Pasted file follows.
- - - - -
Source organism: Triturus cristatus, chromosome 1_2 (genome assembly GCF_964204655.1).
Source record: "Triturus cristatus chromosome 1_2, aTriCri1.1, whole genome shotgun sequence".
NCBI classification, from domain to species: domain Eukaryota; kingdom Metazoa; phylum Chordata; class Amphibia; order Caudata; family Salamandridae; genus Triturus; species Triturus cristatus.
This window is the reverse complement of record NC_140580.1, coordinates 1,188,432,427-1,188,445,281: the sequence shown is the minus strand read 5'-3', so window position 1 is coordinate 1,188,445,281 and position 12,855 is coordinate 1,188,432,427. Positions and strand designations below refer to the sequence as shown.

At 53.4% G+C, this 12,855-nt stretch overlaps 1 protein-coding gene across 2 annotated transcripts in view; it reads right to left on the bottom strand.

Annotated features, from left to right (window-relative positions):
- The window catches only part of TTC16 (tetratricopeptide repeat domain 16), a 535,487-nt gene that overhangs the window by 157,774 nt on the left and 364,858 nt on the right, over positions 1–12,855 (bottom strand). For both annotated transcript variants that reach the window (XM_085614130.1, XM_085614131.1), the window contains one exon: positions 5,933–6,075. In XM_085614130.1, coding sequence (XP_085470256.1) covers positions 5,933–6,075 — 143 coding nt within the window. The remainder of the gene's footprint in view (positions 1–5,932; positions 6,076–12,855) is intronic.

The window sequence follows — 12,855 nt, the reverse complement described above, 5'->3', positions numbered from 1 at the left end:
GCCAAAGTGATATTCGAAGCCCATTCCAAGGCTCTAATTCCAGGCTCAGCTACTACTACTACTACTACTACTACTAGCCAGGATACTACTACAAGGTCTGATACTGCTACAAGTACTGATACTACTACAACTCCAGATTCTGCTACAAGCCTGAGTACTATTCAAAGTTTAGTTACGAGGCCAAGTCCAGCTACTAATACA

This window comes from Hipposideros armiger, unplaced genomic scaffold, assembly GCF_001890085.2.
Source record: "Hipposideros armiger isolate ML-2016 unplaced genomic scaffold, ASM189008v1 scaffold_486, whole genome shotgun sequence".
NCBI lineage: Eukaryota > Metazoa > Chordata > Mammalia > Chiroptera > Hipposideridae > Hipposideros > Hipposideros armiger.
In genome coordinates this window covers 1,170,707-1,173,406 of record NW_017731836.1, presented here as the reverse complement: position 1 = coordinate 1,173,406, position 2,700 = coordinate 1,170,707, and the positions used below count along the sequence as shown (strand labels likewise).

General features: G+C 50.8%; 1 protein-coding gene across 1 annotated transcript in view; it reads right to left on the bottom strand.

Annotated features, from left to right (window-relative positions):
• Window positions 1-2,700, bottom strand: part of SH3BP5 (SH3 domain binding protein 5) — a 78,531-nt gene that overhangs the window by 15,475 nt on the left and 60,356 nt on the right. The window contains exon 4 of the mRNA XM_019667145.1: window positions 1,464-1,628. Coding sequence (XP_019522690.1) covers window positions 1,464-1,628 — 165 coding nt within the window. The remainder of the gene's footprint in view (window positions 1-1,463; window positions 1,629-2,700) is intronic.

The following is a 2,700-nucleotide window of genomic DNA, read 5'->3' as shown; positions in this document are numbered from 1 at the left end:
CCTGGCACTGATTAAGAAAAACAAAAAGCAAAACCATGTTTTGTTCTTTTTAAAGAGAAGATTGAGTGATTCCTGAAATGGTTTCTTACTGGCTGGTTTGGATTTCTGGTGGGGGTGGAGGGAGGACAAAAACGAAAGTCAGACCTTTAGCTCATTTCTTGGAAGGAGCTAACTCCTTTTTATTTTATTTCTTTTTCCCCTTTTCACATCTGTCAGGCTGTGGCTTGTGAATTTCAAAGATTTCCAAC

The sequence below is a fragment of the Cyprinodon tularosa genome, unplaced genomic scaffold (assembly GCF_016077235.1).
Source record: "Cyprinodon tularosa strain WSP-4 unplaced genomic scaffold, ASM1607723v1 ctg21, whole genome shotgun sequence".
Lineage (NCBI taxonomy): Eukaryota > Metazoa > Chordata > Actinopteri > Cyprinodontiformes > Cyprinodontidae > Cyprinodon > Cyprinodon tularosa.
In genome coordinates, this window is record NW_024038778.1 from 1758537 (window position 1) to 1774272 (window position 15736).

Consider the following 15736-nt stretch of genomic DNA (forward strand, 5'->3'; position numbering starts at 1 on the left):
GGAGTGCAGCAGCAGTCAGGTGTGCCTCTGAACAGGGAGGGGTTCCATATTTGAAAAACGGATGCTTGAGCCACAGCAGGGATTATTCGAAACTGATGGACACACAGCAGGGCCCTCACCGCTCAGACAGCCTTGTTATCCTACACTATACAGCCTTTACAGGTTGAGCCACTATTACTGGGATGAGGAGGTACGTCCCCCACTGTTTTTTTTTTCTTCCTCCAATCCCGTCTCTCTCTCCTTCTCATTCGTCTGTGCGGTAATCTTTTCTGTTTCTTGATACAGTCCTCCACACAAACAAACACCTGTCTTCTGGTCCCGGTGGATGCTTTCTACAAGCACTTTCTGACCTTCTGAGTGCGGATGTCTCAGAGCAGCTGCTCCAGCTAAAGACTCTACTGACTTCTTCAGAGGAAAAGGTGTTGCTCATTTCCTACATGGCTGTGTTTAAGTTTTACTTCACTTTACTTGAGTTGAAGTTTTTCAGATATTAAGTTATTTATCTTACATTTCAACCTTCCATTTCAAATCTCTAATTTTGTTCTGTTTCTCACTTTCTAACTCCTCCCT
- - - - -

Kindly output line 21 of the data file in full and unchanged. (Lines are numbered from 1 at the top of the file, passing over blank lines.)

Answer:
Lineage (NCBI taxonomy): Eukaryota > Metazoa > Chordata > Actinopteri > Cyprinodontiformes > Cyprinodontidae > Cyprinodon > Cyprinodon tularosa.